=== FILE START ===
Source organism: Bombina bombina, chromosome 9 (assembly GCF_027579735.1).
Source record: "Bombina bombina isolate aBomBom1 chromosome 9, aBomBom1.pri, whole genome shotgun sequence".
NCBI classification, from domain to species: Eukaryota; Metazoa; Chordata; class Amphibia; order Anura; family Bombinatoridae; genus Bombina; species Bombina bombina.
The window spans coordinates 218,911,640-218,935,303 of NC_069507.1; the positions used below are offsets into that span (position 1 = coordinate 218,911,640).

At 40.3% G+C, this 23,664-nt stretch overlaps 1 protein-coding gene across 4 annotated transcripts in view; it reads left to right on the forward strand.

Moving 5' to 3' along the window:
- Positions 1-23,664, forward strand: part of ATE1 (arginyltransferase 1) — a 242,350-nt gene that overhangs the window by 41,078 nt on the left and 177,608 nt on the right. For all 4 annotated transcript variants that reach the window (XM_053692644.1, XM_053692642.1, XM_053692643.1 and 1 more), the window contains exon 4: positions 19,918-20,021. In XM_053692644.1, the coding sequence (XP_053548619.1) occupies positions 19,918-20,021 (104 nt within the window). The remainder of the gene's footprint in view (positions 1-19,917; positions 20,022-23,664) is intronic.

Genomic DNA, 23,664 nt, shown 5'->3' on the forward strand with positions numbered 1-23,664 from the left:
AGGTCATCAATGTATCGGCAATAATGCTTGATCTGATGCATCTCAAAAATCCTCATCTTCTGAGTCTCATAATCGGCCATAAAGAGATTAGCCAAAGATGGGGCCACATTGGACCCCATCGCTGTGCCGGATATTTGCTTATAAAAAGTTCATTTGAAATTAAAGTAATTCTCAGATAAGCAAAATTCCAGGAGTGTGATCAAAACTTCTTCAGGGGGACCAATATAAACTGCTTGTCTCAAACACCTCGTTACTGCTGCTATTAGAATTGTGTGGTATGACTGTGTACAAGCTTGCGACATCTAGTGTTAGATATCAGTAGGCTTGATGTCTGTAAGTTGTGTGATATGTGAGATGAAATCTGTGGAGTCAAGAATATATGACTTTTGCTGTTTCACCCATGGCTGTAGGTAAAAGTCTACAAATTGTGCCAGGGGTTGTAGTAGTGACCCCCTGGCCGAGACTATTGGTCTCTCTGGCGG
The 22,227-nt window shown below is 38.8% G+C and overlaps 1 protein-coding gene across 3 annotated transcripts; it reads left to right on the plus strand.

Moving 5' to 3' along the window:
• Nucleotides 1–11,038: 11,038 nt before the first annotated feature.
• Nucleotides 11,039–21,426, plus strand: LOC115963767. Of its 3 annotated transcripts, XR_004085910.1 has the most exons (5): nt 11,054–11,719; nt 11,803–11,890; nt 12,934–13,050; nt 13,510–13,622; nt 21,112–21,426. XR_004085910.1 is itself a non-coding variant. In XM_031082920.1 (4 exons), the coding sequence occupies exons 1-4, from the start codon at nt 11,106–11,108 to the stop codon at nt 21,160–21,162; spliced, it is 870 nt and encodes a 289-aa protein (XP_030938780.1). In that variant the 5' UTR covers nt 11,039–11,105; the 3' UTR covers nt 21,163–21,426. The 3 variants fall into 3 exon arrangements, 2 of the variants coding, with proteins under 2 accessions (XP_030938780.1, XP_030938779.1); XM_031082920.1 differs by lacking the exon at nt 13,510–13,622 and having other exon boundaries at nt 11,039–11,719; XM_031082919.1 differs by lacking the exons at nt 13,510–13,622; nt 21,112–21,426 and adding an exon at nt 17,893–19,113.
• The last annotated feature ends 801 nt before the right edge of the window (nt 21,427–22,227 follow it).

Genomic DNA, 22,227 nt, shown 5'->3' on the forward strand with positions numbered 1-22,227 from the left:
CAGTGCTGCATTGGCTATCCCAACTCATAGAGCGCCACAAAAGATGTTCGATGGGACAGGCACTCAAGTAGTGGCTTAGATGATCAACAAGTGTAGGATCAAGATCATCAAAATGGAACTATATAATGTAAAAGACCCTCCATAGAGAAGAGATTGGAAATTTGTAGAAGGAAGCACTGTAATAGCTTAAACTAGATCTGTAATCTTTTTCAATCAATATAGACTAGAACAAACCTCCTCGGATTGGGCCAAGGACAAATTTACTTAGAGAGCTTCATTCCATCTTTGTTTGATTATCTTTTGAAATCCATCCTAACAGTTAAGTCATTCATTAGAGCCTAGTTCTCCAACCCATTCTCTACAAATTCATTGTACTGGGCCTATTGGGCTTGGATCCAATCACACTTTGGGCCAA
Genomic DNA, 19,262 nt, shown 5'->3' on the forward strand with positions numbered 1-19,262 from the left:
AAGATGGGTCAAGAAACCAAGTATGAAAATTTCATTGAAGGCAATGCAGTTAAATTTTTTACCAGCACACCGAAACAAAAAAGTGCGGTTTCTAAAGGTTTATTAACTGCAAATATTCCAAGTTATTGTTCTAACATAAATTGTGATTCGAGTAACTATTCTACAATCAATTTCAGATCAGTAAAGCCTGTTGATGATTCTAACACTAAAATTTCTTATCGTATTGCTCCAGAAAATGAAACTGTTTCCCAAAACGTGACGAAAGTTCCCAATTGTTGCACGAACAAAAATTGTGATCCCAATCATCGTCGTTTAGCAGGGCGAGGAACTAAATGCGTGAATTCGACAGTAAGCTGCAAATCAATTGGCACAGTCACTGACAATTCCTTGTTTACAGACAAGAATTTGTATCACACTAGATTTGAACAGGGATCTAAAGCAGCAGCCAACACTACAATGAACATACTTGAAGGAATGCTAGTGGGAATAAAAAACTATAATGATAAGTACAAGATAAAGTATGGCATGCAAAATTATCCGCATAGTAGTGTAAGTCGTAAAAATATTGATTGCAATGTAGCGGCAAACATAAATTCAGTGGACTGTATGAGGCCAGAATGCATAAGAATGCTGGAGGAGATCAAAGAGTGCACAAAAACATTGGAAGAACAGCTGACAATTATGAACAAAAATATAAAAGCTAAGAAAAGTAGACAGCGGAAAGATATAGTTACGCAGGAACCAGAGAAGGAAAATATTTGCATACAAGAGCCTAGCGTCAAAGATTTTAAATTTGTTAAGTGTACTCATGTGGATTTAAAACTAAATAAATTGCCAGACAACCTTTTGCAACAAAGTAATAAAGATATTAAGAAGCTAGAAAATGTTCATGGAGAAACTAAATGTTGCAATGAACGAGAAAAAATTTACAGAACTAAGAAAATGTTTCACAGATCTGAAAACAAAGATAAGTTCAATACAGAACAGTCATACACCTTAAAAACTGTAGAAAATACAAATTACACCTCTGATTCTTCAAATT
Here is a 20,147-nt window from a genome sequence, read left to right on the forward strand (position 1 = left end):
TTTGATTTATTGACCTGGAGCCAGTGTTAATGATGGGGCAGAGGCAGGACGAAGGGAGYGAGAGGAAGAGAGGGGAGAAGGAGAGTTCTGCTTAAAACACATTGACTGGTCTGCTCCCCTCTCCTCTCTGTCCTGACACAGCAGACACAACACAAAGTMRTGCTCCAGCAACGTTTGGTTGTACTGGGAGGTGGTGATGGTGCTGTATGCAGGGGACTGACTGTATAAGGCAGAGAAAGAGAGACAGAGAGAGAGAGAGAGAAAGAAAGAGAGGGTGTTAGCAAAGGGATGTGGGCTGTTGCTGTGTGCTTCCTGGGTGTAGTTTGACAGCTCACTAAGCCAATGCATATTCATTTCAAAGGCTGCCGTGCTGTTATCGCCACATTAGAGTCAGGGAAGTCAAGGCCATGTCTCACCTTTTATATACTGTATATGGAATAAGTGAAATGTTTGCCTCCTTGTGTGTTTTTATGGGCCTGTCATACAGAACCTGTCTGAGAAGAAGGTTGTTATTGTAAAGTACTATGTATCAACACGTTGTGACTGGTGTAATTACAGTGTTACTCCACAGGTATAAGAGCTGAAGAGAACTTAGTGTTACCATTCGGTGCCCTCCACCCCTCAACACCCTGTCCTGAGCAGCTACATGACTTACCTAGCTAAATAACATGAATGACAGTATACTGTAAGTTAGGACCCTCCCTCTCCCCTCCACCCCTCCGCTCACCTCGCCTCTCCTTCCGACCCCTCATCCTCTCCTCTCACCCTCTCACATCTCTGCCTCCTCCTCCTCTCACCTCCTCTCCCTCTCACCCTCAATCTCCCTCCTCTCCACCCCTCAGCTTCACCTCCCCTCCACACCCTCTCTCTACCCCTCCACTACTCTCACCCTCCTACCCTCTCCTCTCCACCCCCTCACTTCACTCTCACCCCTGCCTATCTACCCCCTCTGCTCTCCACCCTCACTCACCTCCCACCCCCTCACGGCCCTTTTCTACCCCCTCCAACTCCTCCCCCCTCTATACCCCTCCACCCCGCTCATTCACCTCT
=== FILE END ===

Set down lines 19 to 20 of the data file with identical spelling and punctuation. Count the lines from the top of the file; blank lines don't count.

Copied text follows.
Here is a 20,147-nt window from a genome sequence, read left to right on the forward strand (position 1 = left end):
TTTGATTTATTGACCTGGAGCCAGTGTTAATGATGGGGCAGAGGCAGGACGAAGGGAGYGAGAGGAAGAGAGGGGAGAAGGAGAGTTCTGCTTAAAACACATTGACTGGTCTGCTCCCCTCTCCTCTCTGTCCTGACACAGCAGACACAACACAAAGTMRTGCTCCAGCAACGTTTGGTTGTACTGGGAGGTGGTGATGGTGCTGTATGCAGGGGACTGACTGTATAAGGCAGAGAAAGAGAGACAGAGAGAGAGAGAGAGAAAGAAAGAGAGGGTGTTAGCAAAGGGATGTGGGCTGTTGCTGTGTGCTTCCTGGGTGTAGTTTGACAGCTCACTAAGCCAATGCATATTCATTTCAAAGGCTGCCGTGCTGTTATCGCCACATTAGAGTCAGGGAAGTCAAGGCCATGTCTCACCTTTTATATACTGTATATGGAATAAGTGAAATGTTTGCCTCCTTGTGTGTTTTTATGGGCCTGTCATACAGAACCTGTCTGAGAAGAAGGTTGTTATTGTAAAGTACTATGTATCAACACGTTGTGACTGGTGTAATTACAGTGTTACTCCACAGGTATAAGAGCTGAAGAGAACTTAGTGTTACCATTCGGTGCCCTCCACCCCTCAACACCCTGTCCTGAGCAGCTACATGACTTACCTAGCTAAATAACATGAATGACAGTATACTGTAAGTTAGGACCCTCCCTCTCCCCTCCACCCCTCCGCTCACCTCGCCTCTCCTTCCGACCCCTCATCCTCTCCTCTCACCCTCTCACATCTCTGCCTCCTCCTCCTCTCACCTCCTCTCCCTCTCACCCTCAATCTCCCTCCTCTCCACCCCTCAGCTTCACCTCCCCTCCACACCCTCTCTCTACCCCTCCACTACTCTCACCCTCCTACCCTCTCCTCTCCACCCCCTCACTTCACTCTCACCCCTGCCTATCTACCCCCTCTGCTCTCCACCCTCACTCACCTCCCACCCCCTCACGGCCCTTTTCTACCCCCTCCAACTCCTCCCCCCTCTATACCCCTCCACCCCGCTCATTCACCTCT